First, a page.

Most, but not all, of the passengers were the University of Waterloo frosh and the orientation leaders. While we were waiting for the vehicles to be prepared, they got a group shot on one of the dunes. Peter had suggested that I wear sandals on the safari, and I was very grateful for the suggestion. If I had worn running shoes, they would have been full of sand immediately upon getting out of the SUV; with every step I sunk about three or four inches into the desert. Walking in bare feet was actually the best way to move around, except that the sand was a little hot.
After ten or fifteen minutes we loaded back into the SUV and headed to the dunes. I had seen a video shot from a phone of this from my colleague Barry who taught in Dubai in the winter. I had some idea of what was going to happen, so I pulled out my phone and tried to take a video. The quality of the video is terrible, but it will at least evoke some memories for me anytime I watch it. Honestly it is probably not worth watching more than a few seconds, but if you do get as far as 2 minutes in, don’t worry, just the camera flipped. We were up and down, and banking sand dunes that were more than twenty or thirty feet high. At some points, we were sliding down the banks at an angle so steep that it felt that we would flip over. Someone had told me that the ride is like a roller coaster, and that was a great way to describe it. I said to the other people in vehicle that “it was like a roller coaster” and one of the tutors (Johnathan) added “except it’s real”. I wish I had come up with that line myself.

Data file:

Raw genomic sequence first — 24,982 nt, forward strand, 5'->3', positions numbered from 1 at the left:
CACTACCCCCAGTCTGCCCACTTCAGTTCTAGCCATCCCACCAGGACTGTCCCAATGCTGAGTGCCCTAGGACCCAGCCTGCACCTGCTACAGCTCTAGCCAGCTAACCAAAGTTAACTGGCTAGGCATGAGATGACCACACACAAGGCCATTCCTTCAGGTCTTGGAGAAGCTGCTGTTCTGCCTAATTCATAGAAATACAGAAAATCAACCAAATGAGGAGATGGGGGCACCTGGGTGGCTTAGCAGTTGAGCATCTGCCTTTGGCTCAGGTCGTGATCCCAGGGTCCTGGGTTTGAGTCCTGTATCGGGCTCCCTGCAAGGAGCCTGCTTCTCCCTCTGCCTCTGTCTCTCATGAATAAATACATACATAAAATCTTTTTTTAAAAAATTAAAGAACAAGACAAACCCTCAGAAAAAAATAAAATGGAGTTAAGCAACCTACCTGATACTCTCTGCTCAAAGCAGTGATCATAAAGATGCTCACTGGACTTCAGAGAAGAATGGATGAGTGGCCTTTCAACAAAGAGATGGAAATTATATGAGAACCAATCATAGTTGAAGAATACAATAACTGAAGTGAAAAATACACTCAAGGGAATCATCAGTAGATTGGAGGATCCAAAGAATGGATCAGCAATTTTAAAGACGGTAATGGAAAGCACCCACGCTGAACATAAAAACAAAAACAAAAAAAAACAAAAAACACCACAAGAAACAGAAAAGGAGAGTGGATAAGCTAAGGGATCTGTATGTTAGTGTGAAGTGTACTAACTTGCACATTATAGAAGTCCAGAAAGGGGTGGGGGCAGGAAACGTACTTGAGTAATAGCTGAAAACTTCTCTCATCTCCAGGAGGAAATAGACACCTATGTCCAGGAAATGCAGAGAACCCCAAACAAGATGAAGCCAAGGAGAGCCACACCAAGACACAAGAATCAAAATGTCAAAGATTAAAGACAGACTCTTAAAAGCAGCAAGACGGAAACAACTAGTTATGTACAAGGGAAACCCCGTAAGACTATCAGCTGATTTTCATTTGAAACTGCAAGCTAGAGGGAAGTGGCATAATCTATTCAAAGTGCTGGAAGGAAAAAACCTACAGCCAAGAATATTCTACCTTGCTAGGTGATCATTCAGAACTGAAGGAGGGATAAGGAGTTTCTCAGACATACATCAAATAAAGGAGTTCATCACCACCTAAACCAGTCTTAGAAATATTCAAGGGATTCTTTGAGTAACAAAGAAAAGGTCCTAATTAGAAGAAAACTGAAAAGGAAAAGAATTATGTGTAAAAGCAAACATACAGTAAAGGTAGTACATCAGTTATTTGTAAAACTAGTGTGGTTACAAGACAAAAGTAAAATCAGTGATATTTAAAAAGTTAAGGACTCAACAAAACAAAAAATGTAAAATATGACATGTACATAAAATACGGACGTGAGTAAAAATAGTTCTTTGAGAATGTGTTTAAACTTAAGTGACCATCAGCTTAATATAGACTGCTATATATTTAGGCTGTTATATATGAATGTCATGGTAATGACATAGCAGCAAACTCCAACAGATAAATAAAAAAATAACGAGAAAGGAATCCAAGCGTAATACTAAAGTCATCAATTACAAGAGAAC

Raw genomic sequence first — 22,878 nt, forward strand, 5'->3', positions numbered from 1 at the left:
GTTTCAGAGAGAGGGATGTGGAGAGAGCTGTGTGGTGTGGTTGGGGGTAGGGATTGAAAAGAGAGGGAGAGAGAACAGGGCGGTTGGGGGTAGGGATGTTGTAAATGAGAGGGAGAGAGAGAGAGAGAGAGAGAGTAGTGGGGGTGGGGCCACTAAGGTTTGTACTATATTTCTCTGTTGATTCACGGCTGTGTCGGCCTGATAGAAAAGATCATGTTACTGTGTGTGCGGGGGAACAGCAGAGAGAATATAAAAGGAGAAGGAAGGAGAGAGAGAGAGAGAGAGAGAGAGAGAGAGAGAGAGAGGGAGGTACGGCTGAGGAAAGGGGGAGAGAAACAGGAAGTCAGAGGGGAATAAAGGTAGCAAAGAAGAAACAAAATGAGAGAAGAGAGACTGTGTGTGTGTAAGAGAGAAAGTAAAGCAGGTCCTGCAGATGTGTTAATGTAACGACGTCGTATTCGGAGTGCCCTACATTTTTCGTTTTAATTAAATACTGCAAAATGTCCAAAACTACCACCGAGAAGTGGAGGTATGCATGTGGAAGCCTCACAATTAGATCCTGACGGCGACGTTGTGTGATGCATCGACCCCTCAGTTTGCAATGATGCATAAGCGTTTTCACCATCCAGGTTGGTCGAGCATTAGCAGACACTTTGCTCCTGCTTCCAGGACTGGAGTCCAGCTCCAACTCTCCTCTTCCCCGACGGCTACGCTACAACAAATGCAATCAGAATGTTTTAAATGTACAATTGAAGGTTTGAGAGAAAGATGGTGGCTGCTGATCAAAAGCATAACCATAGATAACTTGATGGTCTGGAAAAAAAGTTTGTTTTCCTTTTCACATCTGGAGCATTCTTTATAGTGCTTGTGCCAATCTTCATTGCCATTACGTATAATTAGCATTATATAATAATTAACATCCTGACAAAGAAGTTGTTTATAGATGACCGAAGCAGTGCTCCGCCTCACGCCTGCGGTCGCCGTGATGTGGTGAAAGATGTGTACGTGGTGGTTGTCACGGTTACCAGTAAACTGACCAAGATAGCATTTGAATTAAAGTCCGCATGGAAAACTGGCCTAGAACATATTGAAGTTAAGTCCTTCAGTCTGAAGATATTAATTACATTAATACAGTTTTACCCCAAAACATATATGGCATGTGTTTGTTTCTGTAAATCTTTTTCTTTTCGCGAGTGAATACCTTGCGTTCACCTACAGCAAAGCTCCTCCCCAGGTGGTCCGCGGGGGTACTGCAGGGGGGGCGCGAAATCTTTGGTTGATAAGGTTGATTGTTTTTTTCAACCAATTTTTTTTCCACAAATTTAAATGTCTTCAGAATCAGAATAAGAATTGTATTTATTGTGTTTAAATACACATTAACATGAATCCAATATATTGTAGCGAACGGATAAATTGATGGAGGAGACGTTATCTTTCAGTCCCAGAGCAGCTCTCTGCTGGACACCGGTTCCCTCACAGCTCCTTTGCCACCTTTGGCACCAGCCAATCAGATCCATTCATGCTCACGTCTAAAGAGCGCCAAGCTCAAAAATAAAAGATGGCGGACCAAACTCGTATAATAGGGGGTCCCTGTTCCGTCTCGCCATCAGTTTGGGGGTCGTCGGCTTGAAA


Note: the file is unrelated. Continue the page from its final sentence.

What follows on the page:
As we stopped to let the videographer get some shots of the vehicles behind us, one of the other SUVs stopped and started letting the passengers out. I thought someone had been sick in the back of the vehicle, but it turned out that the it had mechanical problems. We drove a bit further, and Amir flagged down the vehicles that had passed us. He asked us to move into spots in other SUVs while he went back to “rescue” the people from the disabled vehicle we had left behind. Our new driver took us to a spot which is great to take pictures of the sunset on the desert. He definitely liked to bank the vehicle and throw up a spray of sand similar to what you would see when a waterskier makes a cut. One spray actually coated the windshield. As we were moving along it was also reminiscent of a line of snow mobiles following a wonderfully bumpy trail.